Assault on Independent Contractor Agreements (AB5)

As reported here, there are at least three current challenges to AB5 by specific industries.  First, independent owner operators won in a state case which held that AB5 should not render them employees, given federal laws governing interstate commerce; that ruling will be appealed.  And other truck drivers are fighting for a Temporary Restraining Order in federal court.  Second, freelance writers, editors, still photographers, and visual journalists filed a lawsuit to address the limited scope exemption in AB5 (35 submissions per client per year) arguing it is arbitrary and unconstitutional (the TRO in that case was denied, and the hearing on the injunction is set for March).  And third, on-demand companies have also filed a lawsuit arguing that the law is poorly drafted, has too many exemptions, and does not accomplish the intended goal of protecting workers (including the two individual named plaintiffs that chose to work as independent service providers and don’t want to be employees).

Challenge to Law Mandating Women on California Boards of Directors (SB 826)

In September 2018, the California Legislature passed SB 826 which set forth requirements for California based public companies to have a least one female director on their Board by the end of 2019 or face a fine of $100,000.  Requirements increase by the end of 2021 based on Board size.  A male shareholder of a Delaware corporation headquartered in California with an all-male Board filed a lawsuit challenging the “quota law” as unconstitutional.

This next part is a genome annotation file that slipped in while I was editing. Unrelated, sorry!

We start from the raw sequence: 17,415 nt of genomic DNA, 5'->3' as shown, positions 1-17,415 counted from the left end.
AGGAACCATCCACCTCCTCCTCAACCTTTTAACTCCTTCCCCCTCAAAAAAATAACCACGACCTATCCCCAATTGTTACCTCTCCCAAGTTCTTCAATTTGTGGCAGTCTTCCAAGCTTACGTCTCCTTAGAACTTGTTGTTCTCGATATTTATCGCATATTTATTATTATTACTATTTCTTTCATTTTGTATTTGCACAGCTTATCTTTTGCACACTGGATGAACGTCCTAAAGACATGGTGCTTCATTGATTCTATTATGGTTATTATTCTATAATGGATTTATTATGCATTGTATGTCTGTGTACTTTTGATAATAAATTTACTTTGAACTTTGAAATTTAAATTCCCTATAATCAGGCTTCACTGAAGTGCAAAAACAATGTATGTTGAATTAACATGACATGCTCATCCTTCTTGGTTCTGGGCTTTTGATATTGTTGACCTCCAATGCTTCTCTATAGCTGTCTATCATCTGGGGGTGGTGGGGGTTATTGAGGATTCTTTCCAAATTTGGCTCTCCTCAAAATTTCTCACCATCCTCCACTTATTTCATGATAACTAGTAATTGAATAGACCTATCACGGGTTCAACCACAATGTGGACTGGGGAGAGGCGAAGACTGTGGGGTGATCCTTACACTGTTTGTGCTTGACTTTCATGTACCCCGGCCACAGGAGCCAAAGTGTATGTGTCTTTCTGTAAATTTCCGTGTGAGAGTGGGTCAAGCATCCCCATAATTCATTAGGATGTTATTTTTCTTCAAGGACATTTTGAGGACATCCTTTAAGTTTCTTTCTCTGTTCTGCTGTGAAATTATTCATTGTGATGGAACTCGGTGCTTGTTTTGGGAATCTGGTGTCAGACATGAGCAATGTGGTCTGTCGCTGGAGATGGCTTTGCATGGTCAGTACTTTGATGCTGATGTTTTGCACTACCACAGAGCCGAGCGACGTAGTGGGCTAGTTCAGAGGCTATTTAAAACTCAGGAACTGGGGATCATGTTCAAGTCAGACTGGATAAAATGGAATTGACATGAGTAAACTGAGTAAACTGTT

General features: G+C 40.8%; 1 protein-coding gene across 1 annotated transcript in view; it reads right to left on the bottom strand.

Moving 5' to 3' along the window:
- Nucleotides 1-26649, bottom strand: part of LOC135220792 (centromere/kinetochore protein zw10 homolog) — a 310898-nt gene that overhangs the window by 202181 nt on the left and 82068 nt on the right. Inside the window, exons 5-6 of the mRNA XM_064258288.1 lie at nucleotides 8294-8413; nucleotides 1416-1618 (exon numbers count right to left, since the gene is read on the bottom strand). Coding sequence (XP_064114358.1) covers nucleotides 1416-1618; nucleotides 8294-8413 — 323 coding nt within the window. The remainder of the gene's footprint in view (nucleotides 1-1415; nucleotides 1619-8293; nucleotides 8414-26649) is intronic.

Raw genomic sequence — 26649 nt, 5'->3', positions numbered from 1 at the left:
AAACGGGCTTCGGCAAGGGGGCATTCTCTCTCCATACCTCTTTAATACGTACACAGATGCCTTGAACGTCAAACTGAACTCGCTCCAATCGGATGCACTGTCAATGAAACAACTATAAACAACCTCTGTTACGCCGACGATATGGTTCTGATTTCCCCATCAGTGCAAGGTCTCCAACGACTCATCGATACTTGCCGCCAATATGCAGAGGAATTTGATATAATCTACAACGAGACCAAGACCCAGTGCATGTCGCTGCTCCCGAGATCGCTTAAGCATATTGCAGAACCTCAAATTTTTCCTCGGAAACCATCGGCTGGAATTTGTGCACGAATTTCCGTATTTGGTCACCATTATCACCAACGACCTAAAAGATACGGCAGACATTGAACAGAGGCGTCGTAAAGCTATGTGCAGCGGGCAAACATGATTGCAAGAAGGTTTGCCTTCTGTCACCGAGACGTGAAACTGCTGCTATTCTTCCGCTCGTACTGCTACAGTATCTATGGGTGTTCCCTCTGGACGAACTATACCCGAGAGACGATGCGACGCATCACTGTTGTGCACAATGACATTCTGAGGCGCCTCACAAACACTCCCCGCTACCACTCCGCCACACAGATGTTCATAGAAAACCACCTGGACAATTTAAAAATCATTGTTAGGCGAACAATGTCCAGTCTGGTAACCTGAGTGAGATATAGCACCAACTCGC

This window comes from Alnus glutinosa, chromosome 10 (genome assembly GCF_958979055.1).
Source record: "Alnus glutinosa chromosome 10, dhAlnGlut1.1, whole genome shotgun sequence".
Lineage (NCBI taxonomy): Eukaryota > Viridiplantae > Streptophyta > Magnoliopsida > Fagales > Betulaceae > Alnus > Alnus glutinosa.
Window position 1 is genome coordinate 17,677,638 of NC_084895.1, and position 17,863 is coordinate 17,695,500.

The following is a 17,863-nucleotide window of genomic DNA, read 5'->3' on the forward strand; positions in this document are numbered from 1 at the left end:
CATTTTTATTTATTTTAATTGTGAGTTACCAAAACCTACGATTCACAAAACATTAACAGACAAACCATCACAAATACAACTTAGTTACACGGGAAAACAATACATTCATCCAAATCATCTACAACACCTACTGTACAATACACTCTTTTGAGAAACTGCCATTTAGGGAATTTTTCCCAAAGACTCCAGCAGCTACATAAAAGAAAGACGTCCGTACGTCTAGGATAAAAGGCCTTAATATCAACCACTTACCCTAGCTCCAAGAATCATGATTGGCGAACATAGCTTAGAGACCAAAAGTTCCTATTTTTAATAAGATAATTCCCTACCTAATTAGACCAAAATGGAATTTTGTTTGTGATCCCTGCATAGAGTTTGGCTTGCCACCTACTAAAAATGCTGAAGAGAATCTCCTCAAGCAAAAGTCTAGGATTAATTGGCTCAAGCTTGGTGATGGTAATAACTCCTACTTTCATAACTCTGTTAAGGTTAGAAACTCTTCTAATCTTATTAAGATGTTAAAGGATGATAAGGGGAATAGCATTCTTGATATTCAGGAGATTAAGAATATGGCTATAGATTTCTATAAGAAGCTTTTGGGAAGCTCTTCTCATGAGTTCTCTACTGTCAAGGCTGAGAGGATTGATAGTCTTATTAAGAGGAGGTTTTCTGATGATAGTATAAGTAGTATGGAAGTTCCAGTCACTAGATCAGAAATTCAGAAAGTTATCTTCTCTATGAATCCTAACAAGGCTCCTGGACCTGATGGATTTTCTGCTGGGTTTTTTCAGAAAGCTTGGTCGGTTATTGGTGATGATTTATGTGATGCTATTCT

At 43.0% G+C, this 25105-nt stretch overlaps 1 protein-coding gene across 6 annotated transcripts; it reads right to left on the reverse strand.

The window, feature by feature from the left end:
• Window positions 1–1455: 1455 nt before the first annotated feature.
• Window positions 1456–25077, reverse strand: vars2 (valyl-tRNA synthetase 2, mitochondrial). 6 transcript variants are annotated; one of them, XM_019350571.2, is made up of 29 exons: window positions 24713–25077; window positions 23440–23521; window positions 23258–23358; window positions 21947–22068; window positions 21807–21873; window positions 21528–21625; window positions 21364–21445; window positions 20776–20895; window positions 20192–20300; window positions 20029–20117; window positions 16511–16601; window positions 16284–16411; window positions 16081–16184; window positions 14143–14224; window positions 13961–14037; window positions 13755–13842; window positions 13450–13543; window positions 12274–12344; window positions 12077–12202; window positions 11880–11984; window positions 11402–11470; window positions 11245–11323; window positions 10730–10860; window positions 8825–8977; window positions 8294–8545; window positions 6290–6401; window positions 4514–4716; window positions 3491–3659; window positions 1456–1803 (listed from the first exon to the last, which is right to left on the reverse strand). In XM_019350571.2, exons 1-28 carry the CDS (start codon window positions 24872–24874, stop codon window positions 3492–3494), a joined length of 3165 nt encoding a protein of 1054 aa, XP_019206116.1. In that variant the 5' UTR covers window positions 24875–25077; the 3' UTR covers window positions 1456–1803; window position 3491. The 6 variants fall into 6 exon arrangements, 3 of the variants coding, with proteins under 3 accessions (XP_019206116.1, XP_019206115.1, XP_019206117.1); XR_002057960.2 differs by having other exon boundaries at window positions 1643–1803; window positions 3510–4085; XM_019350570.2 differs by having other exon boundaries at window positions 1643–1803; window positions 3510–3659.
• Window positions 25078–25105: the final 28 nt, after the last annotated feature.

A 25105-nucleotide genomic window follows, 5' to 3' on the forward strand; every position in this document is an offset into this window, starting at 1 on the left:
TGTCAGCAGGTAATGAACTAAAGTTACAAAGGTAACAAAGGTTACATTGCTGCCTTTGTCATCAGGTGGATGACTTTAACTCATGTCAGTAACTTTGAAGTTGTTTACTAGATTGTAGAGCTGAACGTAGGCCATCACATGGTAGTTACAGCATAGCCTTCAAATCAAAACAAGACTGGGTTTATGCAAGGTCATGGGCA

Bold laws invite court challenges, and time will tell how it all shakes out once the lawsuits work their way through the system.  In the meantime, employers must balance the risks of non-compliance with the possible rewards of litigation victories invalidating all or parts of these laws.  Stay tuned to our fabulous blog to find out what happens next.

If you were hoping that AB-5 (the CA statute codifying the ABC standard into widespread law) would be held invalid, enjoined, or would just fall off a cliff, it is time to face reality.  AB-5 is alive and well, and effective January 1, 2020.  That means any California employer who still relies on independent contractors as part of its workforce should be hustling to address that issue if they haven’t already.

Yes, some gig economy companies are planning a ballot initiative, but that won’t be on the ballot until November 2020.  Update:  On-demand companies also filed a lawsuit to allow workers to remain as independent service providers.

And there is a glimmer of hope for truck drivers, given that motor carriers and individual owner-operator truck drivers filed a motion for preliminary injunction to cease enforcement of AB-5 as to just them, which was temporarily granted on December 30, 2019, and is set for further hearings in USDC, Southern District.